From Publishers Weekly
Gathering work from five previous volumes with new poems, this selected shows film, landscape and art as recurring subjects for Raab, but only as vehicles to access the internal realm: "today, when I saw / how tenderly the light was moving among those trees / I thought of you." The earlier work here provides some relief from the general uniformity of the collection's plain style: Mysteries of the Horizon (1972) and Collectors of Cold Weather (1976) betray an early interest in surrealism, as well as a deep inheritance from Williams-style imagism. By 1987's Other Children, Raab has settled into the familiar poetic terrain of the first-person meditation; ruminations on the everyday world of walking the dog and watching the sleeping child dominate. His last two books, the National Book Award-nominated What We Don't Know About Each Other (1993) and Probable World (2000), continue in this vein: "You open the thermos of coffee. / It's Saturday. This is happiness, you think." The new poems are likewise concerned with the daily epiphany: One poem asserts, "How easily we can make ourselves sad/ just thinking. How little/ that buys us." But unlike Billy Collins's fairly thoroughgoing domestic optimism, Raab's sensibility is at heart resignedly and reluctantly dissatisfied: "Most of it/ is done already... yours/ is the same old life a thousand people/ had the good sense to keep to themselves." The work is not ambitious, but it is sincere and well-crafted, or, as one poem murmurs: "The studied poverty of small observations."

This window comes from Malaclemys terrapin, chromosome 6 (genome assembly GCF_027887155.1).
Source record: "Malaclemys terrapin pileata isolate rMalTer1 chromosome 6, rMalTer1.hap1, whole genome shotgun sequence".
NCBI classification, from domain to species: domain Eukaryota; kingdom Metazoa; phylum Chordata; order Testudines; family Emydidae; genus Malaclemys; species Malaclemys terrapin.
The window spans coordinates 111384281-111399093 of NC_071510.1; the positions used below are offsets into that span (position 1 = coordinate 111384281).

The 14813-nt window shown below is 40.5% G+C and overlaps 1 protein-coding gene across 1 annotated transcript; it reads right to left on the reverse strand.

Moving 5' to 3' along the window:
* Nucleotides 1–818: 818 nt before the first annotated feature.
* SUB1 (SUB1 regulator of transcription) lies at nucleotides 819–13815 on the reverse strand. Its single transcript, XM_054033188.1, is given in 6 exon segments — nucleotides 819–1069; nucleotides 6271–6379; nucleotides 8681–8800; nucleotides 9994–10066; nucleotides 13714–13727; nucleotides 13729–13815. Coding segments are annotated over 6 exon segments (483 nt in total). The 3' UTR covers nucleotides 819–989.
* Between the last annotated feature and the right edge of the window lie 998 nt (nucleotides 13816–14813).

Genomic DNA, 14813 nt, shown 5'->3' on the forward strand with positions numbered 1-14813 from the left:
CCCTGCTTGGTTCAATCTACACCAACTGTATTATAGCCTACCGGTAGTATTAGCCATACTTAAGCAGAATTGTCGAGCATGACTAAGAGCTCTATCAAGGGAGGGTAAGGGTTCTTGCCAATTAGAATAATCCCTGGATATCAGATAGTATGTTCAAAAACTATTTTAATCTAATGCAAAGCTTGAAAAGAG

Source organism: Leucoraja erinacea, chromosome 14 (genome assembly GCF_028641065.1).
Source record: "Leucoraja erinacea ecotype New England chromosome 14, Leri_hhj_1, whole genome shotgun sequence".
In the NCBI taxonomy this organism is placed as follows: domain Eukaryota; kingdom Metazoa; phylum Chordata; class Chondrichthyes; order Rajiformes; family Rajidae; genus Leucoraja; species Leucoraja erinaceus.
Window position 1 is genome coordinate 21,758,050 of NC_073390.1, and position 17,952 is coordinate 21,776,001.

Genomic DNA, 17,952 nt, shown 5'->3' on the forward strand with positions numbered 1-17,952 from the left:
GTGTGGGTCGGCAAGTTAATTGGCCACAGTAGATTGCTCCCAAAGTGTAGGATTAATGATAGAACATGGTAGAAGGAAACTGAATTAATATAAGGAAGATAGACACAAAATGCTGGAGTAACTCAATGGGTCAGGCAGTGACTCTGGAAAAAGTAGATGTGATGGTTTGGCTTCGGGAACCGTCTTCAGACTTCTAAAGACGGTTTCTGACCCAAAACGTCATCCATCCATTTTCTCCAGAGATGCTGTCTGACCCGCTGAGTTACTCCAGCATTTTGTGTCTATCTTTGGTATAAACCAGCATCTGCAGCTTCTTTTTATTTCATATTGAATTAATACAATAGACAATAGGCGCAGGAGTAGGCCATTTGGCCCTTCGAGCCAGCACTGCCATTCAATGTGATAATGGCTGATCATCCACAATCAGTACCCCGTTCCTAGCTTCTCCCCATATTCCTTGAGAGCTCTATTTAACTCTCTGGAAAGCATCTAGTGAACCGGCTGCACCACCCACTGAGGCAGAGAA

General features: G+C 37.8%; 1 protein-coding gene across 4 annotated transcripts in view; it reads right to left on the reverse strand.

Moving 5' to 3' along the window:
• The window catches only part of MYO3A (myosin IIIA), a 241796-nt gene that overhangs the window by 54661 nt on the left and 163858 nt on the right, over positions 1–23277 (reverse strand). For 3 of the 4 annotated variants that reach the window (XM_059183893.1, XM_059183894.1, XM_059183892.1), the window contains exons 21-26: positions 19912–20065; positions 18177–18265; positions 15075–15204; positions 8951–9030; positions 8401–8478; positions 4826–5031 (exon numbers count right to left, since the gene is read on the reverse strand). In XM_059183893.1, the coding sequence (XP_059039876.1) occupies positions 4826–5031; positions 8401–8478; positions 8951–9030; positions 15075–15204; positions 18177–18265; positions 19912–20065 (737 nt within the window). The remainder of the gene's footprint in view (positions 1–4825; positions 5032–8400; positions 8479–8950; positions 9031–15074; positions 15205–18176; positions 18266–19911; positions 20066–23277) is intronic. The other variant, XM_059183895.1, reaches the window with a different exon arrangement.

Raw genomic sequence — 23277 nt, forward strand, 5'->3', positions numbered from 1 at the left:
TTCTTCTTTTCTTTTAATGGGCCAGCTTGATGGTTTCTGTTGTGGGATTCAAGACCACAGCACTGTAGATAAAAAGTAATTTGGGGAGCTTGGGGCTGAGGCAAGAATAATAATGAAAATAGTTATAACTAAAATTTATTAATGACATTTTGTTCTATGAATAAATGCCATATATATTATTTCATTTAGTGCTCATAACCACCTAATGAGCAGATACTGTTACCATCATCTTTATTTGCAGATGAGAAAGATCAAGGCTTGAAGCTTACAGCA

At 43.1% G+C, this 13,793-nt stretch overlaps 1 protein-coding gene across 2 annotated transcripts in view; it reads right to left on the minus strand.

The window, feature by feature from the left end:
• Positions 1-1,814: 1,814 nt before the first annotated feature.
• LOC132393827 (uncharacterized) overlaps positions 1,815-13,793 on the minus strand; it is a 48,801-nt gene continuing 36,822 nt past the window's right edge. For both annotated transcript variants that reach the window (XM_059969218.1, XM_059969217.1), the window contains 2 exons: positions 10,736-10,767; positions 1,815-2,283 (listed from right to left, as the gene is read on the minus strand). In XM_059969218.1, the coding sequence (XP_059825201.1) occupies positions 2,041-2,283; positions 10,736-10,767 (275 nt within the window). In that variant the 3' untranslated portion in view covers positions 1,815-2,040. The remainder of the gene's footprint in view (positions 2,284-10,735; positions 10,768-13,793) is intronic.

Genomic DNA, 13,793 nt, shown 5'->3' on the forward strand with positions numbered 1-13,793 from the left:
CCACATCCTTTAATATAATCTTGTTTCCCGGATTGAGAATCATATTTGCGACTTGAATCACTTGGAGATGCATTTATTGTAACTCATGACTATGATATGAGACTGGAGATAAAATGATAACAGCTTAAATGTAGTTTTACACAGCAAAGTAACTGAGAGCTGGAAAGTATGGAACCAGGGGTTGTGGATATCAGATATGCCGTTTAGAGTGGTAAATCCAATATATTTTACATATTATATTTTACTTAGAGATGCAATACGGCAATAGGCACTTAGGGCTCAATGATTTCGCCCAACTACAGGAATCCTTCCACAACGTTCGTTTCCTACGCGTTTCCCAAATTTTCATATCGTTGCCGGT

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Raab's poems are plainspoken, open in their cadences, conversational and confiding. They seem, at first read, to be rather modest and matter-of-fact, easygoing and affable. But just as still water runs deep, Raab's lyrics are actually quietly intent poems of inquiry into both the state and the sense of being. Often humorous, always radiant, they perfectly capture the persistent inner voice that provides a play-by-play account of one's life, the self-consciousness that makes one aware of one's own awareness, and the strange facet of the psyche that makes us crave escape from ourselves, leading to the habit of fantasy and the hunger for art and entertainment. In a set of 21 vivid, provocative new poems, as well as stellar selections from five previous collections, including the superb What We Don't Know about Each Other
(1993) and The Probable World
(2000), Raab draws on the revelations of science, the grace of music, and the magic of movies to elucidate nature's beauty and mystery, the haunting presence of absent loved ones, and the ongoing amazement of being alive. Donna SeamanCopyright © American Library Association. All rights reserved